Throughout this opinion, we quote the reporter's transcript line for line, with all indentations, for reasons that will later appear. (This statement does not apply to transcript quotations in the footnotes.) Much of what we say is supported by the portions of the transcript that are later quoted in this opinion. We add here a few items from the testimony of agent Hoelker:

"Q. Well, did you go there to go in and search the house and search the people?

A. We were sent there for the purpose of questioning the occupants of the house.

Q. Why did you start searching all of the people in there?

A. We asked them to produce proper identification.

Q. Oh, you searched Mr. Eischen completely top to bottom, didn't you?

A. That is correct.

Q. Why?

A. For weapons.

Q. Did you search everybody else in there for weapons?

A. We asked the young lady to properly identify herself.

No search was made of her person.

Q. Did you search her purse?

A. That is correct.

Q. Was she trying to reach her purse or something?

A. We asked for proper identification.

We wanted to make sure that we had proper identification.

Q. It is true, is it not, that you went to that place for the purpose of going in there and searching that residence and searching those people; isn't that correct?

A. That is not correct.

Mr. Eischen was brought in. We asked him to produce proper identification. Mr. Willis and I then conducted a search of his person.

I retrieved Two-thousand Two-hundred Dollars ($2,200.00) of official advance funds from his person.

Part of the money was in the wallet and part of the money was contained in his right front pocket."

Hoelker insisted that this search was a "frisk" for weapons, not a search.

"Q. Did you search Mr. Hogue on those premises?

A. Everyone was frisked for weapons.

Did I do it personally?

I do not remember.

Q. Did you search Mr. Berry?

A. I don't remember that.

Q. Did you search Mr. Eischen?

A. That, I did.

Q. Did you search Mr. Morgan?

A. That, I did.

Q. What were those other people doing while you were doing all of this esearching? [sic]

Mr. Morgan was the first man that I arrested.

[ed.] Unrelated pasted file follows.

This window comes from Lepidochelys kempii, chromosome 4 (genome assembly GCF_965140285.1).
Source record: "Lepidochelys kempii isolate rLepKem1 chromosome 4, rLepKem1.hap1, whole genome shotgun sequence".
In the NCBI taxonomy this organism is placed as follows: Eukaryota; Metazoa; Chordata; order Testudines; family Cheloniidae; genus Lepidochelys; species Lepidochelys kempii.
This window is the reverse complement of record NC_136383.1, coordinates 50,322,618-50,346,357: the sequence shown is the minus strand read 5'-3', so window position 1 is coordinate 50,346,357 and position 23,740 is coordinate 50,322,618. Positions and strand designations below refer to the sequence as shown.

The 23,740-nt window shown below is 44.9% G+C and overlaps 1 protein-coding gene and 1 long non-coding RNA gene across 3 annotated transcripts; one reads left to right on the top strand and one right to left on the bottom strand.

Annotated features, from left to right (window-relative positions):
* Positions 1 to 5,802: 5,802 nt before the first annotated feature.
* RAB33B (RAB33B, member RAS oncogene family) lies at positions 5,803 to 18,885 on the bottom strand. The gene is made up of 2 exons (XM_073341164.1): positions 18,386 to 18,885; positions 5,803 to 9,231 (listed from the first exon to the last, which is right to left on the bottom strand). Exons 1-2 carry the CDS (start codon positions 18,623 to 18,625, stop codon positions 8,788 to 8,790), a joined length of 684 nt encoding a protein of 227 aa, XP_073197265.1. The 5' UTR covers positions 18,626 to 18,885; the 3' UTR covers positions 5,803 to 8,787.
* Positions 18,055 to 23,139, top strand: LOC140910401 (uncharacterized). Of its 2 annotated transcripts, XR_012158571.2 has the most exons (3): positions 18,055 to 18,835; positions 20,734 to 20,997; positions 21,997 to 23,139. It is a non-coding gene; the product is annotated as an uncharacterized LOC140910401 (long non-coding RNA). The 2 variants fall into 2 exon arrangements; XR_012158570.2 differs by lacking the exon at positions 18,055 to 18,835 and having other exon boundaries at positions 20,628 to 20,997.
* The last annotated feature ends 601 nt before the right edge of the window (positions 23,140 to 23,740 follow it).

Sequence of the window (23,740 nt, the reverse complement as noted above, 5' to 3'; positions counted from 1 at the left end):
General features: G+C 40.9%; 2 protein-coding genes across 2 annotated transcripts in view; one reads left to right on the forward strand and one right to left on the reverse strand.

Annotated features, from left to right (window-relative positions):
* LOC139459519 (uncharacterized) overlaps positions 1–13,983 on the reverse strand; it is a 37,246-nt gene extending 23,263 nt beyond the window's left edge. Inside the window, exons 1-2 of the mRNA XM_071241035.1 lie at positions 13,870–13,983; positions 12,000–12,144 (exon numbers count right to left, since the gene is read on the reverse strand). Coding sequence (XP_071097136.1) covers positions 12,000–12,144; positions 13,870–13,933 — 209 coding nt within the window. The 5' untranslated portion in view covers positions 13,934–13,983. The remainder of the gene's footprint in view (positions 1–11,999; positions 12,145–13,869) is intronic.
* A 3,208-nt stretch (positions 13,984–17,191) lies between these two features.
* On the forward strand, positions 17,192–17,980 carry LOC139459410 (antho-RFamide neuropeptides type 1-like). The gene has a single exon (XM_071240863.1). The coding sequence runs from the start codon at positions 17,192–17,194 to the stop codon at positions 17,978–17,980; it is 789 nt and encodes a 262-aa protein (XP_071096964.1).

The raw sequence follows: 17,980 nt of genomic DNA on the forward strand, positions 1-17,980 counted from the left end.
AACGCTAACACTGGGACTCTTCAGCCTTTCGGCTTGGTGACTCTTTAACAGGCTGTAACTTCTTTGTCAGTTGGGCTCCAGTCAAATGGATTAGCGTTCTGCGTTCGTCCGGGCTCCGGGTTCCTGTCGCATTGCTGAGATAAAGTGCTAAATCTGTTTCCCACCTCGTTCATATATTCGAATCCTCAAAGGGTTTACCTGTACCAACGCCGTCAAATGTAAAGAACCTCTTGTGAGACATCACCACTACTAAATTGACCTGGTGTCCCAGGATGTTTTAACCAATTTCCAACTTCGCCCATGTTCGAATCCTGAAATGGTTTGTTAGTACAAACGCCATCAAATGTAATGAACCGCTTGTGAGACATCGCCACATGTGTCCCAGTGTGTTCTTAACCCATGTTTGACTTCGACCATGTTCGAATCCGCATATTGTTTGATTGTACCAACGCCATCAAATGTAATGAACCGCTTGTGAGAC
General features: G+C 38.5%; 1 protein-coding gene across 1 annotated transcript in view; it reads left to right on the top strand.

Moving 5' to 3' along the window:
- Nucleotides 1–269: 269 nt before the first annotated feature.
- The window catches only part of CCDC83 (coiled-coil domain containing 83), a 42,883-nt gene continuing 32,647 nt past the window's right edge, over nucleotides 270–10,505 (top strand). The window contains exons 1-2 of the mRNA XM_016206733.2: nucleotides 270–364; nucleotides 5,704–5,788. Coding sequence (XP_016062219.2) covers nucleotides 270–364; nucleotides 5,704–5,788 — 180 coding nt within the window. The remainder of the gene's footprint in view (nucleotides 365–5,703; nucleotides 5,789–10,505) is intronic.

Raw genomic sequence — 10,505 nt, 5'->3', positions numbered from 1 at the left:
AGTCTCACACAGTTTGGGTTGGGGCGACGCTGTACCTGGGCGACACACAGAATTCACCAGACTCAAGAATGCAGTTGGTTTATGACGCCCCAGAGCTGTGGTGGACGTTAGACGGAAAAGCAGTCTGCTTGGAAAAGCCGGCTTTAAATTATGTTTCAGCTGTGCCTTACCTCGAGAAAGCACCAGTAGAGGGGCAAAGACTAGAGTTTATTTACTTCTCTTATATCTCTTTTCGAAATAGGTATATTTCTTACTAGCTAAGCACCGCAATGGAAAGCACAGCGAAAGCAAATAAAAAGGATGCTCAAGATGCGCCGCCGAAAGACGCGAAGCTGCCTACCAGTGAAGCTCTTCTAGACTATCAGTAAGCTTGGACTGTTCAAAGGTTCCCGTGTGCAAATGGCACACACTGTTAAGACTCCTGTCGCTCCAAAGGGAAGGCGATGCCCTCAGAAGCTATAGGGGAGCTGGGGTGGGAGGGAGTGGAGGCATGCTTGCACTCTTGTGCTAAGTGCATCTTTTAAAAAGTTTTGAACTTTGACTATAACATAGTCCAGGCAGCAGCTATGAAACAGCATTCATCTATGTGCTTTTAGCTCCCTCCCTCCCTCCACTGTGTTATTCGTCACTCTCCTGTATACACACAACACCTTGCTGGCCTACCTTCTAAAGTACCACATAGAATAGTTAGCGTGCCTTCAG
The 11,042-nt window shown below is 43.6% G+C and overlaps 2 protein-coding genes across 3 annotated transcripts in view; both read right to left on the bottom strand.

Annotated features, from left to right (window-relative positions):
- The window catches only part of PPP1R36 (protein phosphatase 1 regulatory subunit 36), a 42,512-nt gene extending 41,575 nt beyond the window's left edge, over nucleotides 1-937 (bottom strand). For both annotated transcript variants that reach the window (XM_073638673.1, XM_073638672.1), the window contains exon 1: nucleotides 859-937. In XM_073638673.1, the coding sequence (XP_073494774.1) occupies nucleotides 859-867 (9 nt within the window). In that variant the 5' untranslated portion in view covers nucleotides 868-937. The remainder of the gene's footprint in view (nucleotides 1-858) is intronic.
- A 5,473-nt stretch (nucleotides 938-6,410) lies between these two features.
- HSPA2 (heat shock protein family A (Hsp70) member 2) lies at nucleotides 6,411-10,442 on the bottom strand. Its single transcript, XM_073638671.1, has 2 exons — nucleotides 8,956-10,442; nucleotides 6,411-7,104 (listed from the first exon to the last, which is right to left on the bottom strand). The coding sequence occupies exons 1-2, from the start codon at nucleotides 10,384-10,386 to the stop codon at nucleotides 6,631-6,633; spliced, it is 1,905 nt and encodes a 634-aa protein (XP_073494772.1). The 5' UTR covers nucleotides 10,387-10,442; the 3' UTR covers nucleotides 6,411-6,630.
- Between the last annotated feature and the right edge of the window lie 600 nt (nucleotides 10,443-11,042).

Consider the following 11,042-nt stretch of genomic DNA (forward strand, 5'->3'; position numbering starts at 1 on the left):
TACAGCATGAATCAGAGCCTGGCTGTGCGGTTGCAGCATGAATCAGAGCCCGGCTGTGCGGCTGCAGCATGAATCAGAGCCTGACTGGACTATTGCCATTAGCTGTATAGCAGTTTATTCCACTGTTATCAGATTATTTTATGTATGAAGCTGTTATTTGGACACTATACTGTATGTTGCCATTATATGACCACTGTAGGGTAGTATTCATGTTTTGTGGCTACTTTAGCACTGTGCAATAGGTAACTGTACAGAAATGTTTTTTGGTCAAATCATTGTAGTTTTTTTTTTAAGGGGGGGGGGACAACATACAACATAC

Mr. Eischen was the second man I came into contact with.

Q. Why did you ask these people to produce what you call proper identification when they were apparently in a private home?

What caused you to think you had a right to do that?

A. I have a right to stop and require proper identification.

Q. Mr. Hoelker, you use these words 'official advance funds'.

Actually, this was money wasn't it?

A. That is correct.

Q. Just like any other money?

A. No, sir, it is not like just any other money.

THE WITNESS: Are you asking me if I went to the cash register [in a store] and identified that bill and that serial number?

A. Yes.

I would retrieve it as evidence, yes, I would, and I could.

Q. And would you demand that that-whoever the storekeeper was, identify themselves to you?

A. That is correct."

It is to be remembered that the events described occurred in a private home, which the agents had entered without a warrant and without the consent of the occupants, as we show hereafter.

3The agents' definition of the phrase "secure a residence" is both fascinating and disturbing.

Alden testified at some length on the subject:

"Q. And what do you mean by secure?

Would you distinguish it from search?

A. Yes.

Q. Would you tell the court what the difference is?

A. To enter a residence and make sure-gather the people, get them together and make sure that-how do I explain it?

I can explain search better.

Search would be to physically go through the house and go through each of the rooms, the closets, the cupboards-everything like that.

To secure is to bring under your control.

Q. Did you ever give directions that the house be searched?

A. No.

When you secure a residence you have to make sure that you-you have to check all of the rooms to make sure there is no one hiding, you know, hiding in a closet with a gun at your back so you have to secure the whole residence and search individuals for weapons.

You cannot just go in one room and there are ten people in the other room. You have to secure the whole residence.

Q. Explain it to us, please, what did you mean by securing the residence?

A. To take control of it.

Q. And what do you mean by taking control of, then?

A. Take control of.

Q. Well, to take control of-but what did you mean for those men to do?

A. To take physical control of the residence.

Q. Outside and inside?

A. Yes-well, not outside, not the street, no.

Q. Well, as far as that house was concerned, then, you directed your men to go take control of the inside of that residence; did you not?

A. Yes.

Q. And by taking control of the inside of the residence, what did you intend for your agents to do?

A. What did I intend them to do?

Q. In other words, when you said to take control of the inside of that residence, what was your intent that they do?

A. Take control of it.

Q. By that, did you mean that they were to go there and with or without the consent of the people there go into the house and go into each room and look and see what they might see?